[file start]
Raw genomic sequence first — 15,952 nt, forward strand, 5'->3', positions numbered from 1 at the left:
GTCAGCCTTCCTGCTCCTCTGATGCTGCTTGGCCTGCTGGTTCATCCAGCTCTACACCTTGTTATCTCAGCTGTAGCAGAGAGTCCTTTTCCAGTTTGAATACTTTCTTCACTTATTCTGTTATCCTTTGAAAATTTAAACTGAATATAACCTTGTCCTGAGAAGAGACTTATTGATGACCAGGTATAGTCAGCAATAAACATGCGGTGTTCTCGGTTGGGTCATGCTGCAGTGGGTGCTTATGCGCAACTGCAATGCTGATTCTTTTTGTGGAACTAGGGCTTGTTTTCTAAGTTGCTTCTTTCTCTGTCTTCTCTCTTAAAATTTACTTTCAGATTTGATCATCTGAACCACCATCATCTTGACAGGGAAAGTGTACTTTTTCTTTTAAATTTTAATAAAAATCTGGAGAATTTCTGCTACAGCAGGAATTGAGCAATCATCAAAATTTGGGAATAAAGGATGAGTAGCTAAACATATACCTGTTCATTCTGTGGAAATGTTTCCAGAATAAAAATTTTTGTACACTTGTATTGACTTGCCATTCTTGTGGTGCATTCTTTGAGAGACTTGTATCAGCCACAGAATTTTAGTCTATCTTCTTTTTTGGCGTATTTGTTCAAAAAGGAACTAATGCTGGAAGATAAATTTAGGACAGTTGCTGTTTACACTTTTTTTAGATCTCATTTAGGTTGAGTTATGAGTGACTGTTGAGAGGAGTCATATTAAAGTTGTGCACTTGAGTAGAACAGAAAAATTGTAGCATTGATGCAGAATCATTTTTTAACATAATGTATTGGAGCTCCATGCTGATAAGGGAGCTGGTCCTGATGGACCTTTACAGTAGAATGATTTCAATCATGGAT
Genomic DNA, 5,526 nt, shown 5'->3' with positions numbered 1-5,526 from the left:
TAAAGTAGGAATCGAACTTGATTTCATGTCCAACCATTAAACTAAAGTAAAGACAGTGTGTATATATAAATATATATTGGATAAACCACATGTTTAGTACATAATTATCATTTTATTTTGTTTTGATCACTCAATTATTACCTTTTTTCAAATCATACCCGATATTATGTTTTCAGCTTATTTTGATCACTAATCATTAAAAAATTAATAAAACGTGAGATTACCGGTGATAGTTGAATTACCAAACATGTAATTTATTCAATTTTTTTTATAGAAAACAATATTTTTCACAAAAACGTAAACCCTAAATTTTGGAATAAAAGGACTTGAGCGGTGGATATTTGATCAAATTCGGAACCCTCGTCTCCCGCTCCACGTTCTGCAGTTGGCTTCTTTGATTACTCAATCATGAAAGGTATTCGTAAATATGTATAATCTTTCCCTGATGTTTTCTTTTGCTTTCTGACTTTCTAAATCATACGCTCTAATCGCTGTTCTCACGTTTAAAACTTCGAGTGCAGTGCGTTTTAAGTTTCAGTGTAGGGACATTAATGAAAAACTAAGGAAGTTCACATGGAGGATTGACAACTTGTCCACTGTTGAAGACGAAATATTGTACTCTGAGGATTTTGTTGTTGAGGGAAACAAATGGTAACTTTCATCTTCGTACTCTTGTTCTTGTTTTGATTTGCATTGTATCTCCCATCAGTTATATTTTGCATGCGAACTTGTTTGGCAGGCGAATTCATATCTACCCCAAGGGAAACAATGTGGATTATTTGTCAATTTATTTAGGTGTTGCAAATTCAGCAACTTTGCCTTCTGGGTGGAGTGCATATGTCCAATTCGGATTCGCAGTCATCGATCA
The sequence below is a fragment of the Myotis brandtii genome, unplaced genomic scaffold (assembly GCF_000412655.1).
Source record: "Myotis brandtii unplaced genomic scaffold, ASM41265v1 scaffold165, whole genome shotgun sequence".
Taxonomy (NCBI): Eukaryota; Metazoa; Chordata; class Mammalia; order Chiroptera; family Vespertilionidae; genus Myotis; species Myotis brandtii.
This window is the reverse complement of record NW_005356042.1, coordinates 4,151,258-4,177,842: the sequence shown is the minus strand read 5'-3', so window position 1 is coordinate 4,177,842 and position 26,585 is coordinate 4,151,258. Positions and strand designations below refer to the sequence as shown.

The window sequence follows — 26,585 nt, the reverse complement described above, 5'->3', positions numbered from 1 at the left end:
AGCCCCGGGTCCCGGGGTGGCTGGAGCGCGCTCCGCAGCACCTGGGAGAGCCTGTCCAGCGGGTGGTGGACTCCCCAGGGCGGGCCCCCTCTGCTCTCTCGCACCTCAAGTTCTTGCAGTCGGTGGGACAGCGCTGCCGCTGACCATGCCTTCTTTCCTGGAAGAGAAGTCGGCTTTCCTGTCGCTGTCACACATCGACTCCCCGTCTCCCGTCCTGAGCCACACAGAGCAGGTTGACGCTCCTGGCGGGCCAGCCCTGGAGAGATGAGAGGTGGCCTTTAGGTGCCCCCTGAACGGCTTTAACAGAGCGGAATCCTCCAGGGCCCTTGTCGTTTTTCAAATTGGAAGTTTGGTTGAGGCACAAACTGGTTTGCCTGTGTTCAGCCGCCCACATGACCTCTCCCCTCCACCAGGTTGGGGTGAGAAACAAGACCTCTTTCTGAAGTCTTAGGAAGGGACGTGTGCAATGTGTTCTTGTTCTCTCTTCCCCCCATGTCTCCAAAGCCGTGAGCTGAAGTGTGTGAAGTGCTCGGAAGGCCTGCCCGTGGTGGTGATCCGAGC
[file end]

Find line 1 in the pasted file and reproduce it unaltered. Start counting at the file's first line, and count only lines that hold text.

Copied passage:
Raw genomic sequence first — 15,952 nt, forward strand, 5'->3', positions numbered from 1 at the left: